Chickenpox, a highly transmissible (that spreads easily through contact) infection, is caused by the varicella zoster virus. It presents as an itchy blister like rash which is initially visible on the back, chest, and face, and further spreads over the entire body.
Who is at Risk?
Chickenpox may be severe in certain individuals, such as:
- Newborns: An exposure from the mother, who was infected with the varicella zoster virus in late pregnancy, may make the newborn more prone to risk of developing chickenpox within the first 28 days of life.
- Pregnant women
- People with a weak immune system: Patients having certain diseases (such as HIV) or those undergoing treatment for cancer (Chemotherapy).
How to Identify?
Chickenpox symptoms include:
- Sudden fever (mild to moderate)
- Back pain
- Loss of appetite
When Should You See a Doctor?
Usually, chickenpox resolves within a week or two, but sometimes you may have to consult your doctor or pediatrician. In order to prevent any complications, take care of the following if your child has chickenpox:
- If the child is below the age of one
- If the child has any history of weak immune system or is having an impaired immune system due to long-standing illness or cancer
- If the child has high grade fever (more than or equal to 102°F or 39°C) or if the fever lasts for more than four days continuously or intermittently goes away after 24 hours and then appears again.
- If the child has breathing difficulty, stiff neck, confusion, or a rash that’s bleeding
Note: Sometimes your doctor may recommend antiviral medications to reduce the duration of chickenpox.
Vaccination is the best way to prevent chickenpox infection. It should be administered to children less than 13 years of age. The vaccine should be administered to children in two doses. Dose 1 should be given between the age of 12 and 15 months and the dose 2 between the age of 4 and 6 years.
Many home remedies can be used to decrease the length of the illness and complications associated with the disease with minimal side effects of the treatment. Following home remedies may be helpful in chickenpox:
1. Consume Plenty of Fluids
- Patient should drink lots of fluids to avoid dehydration.
- Patients are advised to consume soft and bland foods (for example: soup that has cooled down).
- Patients should avoid consuming foods that are hard, spicy or salty. Eating such foods may irritate chicken pox spots in the mouth.
2. Apply Calamine Lotion
- Calamine lotion has skin-soothing properties and thus, it can help reduce itching of the skin.
- Dab a small amount of calamine lotion on the affected skin using a cotton swab or with a clean finger. Spread the calamine lotion on the itchy skin areas and let it dry on the skin.
- Always remember to shake the bottle before using calamine lotion.
- Using calamine lotion on chickenpox that is around the eyes is not advised.
3. Take Oatmeal Bath/ Chamomile Bath/ Baking Soda Bath
Patient is advised to use one of the following while bathing:
- Oats are known to relieve itching when applied topically.
- Finely ground oats when mixed with water help in soothing the skin.
- Patient may add a small amount of ground oats in their bathing water or may also soak in it for relief.
- Chamomile can be used for relieving itchy skin due to its anti-inflammatory properties.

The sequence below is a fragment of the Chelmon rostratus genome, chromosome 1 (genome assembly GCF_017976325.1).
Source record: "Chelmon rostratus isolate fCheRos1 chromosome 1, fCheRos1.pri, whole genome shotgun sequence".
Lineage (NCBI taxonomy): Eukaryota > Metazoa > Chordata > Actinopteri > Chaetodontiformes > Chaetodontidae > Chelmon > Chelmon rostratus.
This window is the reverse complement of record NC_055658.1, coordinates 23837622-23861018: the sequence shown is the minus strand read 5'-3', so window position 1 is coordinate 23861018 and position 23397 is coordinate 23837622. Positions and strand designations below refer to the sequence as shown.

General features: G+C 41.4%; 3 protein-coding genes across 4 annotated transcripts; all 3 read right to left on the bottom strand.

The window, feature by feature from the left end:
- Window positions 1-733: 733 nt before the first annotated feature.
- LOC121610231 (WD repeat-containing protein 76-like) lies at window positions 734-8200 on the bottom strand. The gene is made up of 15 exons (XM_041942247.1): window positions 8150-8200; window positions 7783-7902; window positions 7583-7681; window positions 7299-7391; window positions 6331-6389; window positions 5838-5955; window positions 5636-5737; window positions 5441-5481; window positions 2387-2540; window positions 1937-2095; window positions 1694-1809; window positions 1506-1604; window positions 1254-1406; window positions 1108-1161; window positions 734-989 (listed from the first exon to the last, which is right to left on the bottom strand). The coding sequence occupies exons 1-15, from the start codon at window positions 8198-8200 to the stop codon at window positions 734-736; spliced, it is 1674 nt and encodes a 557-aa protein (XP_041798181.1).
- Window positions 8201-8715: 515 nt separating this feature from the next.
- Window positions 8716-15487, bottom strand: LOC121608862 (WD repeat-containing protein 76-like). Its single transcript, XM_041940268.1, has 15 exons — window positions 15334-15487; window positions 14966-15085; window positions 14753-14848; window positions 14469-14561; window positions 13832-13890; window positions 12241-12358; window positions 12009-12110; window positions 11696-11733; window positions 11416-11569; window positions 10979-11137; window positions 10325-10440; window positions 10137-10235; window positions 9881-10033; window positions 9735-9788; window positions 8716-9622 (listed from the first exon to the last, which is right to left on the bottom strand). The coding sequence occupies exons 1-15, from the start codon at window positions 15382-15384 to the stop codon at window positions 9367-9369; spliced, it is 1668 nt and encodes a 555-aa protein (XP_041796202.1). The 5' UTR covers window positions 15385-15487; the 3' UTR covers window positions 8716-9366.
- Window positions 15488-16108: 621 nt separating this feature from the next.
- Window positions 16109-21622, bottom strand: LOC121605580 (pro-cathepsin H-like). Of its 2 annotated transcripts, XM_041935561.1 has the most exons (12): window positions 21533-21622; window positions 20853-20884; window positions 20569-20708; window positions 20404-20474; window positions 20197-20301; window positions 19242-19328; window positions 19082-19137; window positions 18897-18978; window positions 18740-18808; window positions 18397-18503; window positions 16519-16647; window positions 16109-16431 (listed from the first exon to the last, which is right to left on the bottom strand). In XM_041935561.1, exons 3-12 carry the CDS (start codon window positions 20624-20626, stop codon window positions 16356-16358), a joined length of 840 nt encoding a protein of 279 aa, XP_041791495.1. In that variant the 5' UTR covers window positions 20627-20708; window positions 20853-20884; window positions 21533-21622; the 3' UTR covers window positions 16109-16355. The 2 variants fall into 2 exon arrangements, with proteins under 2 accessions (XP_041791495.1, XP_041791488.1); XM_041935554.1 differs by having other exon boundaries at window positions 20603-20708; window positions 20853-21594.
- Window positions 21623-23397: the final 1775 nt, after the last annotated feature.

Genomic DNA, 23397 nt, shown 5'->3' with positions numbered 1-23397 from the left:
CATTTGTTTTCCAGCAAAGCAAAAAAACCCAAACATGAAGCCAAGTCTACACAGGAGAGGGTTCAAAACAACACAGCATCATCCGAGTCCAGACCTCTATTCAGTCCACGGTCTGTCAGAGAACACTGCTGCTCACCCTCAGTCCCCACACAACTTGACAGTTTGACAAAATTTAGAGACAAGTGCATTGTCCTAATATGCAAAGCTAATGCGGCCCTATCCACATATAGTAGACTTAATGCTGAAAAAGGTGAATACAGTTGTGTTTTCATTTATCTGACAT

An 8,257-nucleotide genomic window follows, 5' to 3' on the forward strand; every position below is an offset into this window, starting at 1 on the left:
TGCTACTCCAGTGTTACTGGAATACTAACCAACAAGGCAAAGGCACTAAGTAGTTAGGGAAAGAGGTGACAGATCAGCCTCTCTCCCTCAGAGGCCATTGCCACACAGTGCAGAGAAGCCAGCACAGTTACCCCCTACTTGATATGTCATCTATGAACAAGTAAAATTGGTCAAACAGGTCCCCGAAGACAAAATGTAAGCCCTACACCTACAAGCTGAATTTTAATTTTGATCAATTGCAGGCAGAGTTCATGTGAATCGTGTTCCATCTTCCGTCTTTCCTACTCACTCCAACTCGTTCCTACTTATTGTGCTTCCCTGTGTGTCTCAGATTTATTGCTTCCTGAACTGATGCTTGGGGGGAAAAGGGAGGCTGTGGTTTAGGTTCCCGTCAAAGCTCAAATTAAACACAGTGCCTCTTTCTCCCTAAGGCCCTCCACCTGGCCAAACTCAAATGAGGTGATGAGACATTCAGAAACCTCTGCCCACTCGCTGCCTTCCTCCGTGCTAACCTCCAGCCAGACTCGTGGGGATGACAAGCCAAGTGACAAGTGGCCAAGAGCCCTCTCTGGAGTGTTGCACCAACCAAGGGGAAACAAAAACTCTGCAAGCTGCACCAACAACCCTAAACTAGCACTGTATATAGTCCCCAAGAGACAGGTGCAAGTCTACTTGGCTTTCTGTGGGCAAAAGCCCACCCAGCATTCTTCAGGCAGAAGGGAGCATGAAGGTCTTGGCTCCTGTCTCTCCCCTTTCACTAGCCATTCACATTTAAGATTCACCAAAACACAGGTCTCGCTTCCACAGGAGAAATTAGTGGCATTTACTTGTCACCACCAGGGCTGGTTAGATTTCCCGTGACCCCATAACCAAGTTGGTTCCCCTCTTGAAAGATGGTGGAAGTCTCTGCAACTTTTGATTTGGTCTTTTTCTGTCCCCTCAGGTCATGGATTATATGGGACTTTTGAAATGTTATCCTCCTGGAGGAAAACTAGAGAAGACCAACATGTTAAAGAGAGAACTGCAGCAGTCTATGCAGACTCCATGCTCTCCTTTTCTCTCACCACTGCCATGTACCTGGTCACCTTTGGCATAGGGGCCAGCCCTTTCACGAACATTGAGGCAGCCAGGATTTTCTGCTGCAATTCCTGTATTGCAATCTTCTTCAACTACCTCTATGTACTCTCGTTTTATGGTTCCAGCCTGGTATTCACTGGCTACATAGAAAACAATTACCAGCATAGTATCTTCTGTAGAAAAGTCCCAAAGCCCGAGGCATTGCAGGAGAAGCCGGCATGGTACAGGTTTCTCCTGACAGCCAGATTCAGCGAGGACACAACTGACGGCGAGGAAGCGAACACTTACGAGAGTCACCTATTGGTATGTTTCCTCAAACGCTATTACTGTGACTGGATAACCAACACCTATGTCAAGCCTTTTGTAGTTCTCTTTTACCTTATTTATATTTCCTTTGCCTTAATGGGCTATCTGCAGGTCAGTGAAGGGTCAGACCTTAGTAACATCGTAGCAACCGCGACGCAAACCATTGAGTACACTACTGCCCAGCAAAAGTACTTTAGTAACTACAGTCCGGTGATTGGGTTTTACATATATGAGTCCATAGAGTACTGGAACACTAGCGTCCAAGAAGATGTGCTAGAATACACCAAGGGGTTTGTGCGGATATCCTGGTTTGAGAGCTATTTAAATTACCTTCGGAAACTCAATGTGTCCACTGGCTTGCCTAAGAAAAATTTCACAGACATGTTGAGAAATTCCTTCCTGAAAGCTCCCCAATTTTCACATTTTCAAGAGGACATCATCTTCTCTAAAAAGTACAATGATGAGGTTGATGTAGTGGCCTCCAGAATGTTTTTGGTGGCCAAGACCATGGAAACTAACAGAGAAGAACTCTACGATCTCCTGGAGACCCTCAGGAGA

- Patient may add chamomile to their bathing water and may soak into it to experience the soothing effects.
Baking Soda Bath:
- Baking soda is often used to relieve itchy skin.
- Patient may add a small amount of baking soda to their bathing water.
- It may be added to a glass of water and used by applying with a sponge over the irritated skin to provide relief.
Wear Mittens and Socks to Prevent Scratching
- Chickenpox will lead to rashes that may be itchy. Patient must avoid scratching, as it may lead to infection.
- Trim nails to prevent scratching the chickenpox blisters.
- Keep the nails clean in order to lower any chance of bursting the blisters. Try patting the skin instead of scratching whenever it feels itchy.
- Wear hand mittens and/ or socks at night to avoid scratching the skin while sleeping.
- Wear soft comfortable fabrics (such as cotton) and loose clothes.
- Neem leaves can help in fighting the varicella zoster virus due to their antiviral properties.
- Consuming a mild tea made by steeping neem leaves in hot water may help in chickenpox.
- Patient can soak neem leaves in their bathing water. This will help relieve itching and soothe the skin.
It will take around 5 days for the chickenpox spots to crust, from the first day of the appearance of the spots. Make sure that the child stays at home and should not attend school or nursery until all the chickenpox spots have crusted over, to avoid spreading the infection.
Take a Note
Discuss with your healthcare provider before using any of the home remedies mentioned above. Also, one must be cautious before combining any of these remedies together. Thus, using home remedies are helpful when used
- How long will it take for chickenpox scars to clear-up?
It may take about 2 weeks for all the chickenpox scabs to fall off. Your doctor may prescribe certain topical creams or lotions that can be applied over the blemishes or scars to help with the healing and may help in clearing temporary marks on the skin in around 6 to 12 months. Chickenpox may sometimes leave permanent scars in case the blisters become badly infected.
- What is the infectious period of chickenpox?
Chickenpox may be most infectious from two days before the chickenpox spots first appear, till they crust over (usually five days after they first appeared).